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June  2010 RSS feed Archive for June, 2010

More Targeting, Automation Added to Jobvite Source

John Zappe
Jun 30, 2010, 4:39 pm ET

One of the things I like about Jobvite is that the company keeps at it. Now no one in this sector can rest on their laurels. The competition is just too keen and the market too volatile for any vendor to take a day off. But Jobvite watches the trends and thinks out to what parts it can add value.

For sure, there are plenty of others doing the same in their own corner of the recruiting business. Jobvite just seems to be a little quicker. And it manages to work with the spirit of the trend.

For instance, 18 months ago Jobvite launched an app for Facebook and LinkedIn that made it possible to match a job to an employee’s friends and contacts. That employee’s friends and contacts could also opt-in to match the job to their friends and contacts and, well, you get the idea. Jobvite Source, as it is branded, is a lot truer to the spirit of social media than simply tweeting jobs. keep reading…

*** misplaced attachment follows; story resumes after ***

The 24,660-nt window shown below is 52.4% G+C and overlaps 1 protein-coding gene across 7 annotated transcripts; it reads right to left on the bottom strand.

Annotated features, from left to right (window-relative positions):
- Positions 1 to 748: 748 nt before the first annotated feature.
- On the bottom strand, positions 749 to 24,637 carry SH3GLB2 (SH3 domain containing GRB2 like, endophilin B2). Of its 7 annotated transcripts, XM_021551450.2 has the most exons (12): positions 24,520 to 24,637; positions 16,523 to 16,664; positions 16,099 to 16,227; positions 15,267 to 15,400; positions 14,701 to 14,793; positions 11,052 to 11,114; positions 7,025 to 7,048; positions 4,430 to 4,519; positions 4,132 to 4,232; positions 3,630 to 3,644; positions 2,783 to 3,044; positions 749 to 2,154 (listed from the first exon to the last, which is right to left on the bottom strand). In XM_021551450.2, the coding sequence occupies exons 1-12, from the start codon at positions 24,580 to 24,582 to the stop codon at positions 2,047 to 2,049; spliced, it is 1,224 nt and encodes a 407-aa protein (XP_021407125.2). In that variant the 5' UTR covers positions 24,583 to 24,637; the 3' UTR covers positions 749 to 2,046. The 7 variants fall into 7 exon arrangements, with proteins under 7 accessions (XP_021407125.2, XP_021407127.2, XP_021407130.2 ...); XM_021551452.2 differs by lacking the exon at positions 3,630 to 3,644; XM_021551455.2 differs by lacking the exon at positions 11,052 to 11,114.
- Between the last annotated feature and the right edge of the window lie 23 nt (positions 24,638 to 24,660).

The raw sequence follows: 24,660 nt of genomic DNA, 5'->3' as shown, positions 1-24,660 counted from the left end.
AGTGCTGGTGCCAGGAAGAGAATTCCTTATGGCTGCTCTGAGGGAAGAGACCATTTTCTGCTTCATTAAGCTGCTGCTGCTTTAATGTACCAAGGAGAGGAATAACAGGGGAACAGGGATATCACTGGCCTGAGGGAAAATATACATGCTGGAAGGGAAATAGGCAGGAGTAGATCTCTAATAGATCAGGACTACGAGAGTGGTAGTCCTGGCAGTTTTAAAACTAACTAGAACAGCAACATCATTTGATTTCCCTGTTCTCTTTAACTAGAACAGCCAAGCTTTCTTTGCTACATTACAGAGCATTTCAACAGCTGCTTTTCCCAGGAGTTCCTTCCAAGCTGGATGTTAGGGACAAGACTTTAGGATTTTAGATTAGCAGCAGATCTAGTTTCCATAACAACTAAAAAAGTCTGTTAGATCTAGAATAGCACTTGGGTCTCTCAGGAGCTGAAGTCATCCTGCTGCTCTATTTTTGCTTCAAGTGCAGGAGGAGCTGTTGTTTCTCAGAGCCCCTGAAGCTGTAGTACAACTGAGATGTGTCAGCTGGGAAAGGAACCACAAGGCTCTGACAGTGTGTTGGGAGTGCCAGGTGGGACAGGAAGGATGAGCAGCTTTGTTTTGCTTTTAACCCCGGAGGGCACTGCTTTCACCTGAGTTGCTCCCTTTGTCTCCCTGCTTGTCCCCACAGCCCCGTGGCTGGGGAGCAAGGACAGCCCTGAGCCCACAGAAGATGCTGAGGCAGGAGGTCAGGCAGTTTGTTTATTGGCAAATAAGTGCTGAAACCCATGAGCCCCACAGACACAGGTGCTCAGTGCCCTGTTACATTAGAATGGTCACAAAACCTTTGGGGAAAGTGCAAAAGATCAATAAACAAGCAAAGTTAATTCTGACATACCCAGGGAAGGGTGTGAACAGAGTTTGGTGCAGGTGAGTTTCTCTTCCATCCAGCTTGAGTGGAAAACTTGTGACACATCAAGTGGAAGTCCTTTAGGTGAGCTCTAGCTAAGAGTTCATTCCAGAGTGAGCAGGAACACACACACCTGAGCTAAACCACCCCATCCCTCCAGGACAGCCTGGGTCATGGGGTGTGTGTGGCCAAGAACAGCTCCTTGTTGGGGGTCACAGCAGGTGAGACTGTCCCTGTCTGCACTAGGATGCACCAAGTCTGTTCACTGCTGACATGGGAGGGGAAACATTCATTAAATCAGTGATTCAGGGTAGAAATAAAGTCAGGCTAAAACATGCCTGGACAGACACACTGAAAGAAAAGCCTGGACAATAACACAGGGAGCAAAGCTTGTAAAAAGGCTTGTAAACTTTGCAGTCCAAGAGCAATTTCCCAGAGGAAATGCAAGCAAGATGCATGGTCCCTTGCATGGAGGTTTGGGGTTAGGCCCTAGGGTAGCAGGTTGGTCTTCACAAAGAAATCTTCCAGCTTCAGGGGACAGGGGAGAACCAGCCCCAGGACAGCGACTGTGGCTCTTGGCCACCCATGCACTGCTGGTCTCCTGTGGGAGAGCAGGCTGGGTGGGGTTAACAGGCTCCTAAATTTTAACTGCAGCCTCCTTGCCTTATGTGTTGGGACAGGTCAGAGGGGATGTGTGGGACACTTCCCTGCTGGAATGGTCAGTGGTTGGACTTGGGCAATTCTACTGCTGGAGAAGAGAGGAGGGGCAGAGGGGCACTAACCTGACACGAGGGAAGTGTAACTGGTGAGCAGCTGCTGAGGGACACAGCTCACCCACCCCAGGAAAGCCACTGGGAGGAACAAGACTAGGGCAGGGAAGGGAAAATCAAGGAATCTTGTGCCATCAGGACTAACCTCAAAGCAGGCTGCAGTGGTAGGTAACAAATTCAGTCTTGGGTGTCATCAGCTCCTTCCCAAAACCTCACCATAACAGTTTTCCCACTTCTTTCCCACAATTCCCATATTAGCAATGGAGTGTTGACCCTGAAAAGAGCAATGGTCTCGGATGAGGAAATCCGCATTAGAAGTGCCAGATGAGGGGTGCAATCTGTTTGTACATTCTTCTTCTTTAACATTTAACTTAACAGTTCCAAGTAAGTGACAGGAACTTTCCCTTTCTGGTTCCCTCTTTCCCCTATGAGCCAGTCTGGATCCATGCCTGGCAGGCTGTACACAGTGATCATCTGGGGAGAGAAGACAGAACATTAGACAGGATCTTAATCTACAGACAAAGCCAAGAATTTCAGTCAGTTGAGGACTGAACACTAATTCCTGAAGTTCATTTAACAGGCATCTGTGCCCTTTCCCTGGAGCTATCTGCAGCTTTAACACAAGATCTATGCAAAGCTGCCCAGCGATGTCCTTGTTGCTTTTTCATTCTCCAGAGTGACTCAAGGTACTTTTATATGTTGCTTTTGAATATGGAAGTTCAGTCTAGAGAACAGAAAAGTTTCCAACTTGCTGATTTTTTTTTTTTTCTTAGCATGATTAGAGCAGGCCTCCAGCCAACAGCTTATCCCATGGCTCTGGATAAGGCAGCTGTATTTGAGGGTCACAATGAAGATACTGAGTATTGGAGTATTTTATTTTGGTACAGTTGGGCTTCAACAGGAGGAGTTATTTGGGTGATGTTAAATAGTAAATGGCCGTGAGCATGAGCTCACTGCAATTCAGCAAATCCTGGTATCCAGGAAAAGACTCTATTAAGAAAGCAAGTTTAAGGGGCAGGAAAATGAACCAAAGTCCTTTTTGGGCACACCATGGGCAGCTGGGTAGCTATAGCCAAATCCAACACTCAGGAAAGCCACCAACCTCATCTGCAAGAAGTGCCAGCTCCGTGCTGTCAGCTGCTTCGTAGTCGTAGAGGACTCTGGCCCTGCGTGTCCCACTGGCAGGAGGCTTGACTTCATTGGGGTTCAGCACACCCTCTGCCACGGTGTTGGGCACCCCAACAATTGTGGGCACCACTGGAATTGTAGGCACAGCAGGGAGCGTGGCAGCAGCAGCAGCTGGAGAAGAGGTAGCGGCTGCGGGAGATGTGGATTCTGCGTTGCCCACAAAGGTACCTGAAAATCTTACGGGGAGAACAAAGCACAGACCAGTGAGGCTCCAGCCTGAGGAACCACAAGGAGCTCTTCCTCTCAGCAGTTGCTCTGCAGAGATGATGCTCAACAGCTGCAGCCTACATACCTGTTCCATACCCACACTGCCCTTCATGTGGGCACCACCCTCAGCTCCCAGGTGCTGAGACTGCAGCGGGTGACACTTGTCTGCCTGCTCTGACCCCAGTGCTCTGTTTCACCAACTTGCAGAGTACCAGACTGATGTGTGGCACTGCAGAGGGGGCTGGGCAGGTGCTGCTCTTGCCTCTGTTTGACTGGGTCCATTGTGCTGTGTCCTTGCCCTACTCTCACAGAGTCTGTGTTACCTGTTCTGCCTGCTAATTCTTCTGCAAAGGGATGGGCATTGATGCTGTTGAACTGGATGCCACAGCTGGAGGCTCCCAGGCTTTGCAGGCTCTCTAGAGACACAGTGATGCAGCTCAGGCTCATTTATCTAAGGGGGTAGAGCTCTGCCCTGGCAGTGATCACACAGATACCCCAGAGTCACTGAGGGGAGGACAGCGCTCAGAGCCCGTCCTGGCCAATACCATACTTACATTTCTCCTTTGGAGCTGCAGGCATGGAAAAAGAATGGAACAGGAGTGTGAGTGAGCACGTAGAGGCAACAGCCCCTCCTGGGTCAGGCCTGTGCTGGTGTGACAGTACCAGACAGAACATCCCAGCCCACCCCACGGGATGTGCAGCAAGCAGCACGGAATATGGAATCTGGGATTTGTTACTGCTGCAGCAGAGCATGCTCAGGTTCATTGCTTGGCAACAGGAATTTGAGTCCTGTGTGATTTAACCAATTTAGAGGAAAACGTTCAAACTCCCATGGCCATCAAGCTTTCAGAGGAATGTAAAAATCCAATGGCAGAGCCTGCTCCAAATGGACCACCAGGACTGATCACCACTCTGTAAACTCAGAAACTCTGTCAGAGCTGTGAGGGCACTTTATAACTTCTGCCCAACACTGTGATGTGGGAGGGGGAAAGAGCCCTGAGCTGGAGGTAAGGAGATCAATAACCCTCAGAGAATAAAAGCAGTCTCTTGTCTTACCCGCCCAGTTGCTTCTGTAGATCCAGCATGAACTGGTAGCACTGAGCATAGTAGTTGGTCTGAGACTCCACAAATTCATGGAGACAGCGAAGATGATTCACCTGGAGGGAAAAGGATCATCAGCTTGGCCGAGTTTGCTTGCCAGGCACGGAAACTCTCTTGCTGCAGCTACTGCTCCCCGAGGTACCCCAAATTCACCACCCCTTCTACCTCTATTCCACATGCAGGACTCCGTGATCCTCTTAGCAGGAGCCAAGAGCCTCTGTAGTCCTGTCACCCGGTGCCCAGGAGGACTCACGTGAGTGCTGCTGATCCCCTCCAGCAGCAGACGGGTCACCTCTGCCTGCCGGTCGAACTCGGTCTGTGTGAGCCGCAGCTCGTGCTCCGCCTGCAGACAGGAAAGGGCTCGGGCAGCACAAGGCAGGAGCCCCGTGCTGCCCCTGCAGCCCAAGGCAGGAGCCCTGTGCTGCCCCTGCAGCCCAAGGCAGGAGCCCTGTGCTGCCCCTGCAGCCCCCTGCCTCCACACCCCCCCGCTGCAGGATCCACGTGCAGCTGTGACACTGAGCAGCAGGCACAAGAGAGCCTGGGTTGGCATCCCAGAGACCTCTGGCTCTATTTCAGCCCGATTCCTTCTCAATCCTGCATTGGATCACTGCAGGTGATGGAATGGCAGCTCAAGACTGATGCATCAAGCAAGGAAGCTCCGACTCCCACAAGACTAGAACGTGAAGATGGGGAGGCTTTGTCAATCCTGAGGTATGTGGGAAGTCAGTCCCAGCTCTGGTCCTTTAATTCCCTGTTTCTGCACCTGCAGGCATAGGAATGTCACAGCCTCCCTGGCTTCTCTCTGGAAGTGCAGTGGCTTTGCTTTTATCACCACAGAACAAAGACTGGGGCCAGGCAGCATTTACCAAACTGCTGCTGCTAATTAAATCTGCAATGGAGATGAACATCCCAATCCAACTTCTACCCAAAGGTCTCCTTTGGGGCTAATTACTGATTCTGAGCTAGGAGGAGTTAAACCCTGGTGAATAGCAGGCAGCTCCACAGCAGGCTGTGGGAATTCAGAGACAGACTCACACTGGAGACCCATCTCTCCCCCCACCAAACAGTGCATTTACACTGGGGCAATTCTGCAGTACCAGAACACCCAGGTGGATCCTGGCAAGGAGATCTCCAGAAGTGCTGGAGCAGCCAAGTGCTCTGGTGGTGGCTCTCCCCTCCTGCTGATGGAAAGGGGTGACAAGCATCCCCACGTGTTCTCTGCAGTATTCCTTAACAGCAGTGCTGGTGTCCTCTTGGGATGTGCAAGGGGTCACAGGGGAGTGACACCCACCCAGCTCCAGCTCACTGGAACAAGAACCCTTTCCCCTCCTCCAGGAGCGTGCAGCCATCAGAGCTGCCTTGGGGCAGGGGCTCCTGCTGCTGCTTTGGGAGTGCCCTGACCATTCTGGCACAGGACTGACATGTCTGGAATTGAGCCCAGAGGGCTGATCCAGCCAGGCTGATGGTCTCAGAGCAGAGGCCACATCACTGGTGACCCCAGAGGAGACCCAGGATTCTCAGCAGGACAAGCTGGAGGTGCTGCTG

ADP Jobs Report Prompts Lowering of Job Growth Estimates

John Zappe
Jun 30, 2010, 3:27 pm ET

The ADP tea leaves are being read today as a warning that the June jobs report, due Friday, isn’t going to be rosy.

No one expects that it will come anywhere close to the 431,000 jobs that were added to the U.S. economy in May. That growth was fueled almost entirely by the hiring of temporary census workers. Remove them from the count and May saw about 20,000 new, private sector jobs.

In fact, the estimates are that the economy will have lost jobs during the month as some of those temporary government workers were laid off. Because the Census Bureau employment is skewing the numbers, the focus since April has been purely on the number of private sector jobs created. keep reading…

Quality of Hire: The Top Recruiting Metric

Stephen Lowisz
Jun 30, 2010, 1:48 pm ET

We talk about “top” talent and “top” performers, but how do you know you’ve reached the “top”? Is there some kind of altitude marker? A sign that reads “Welcome to the Top”? Unfortunately, no. But of all the recruiting metrics in your talent capital toolbox, one indicates a recruiting job-well-done above the rest: Quality of Hire.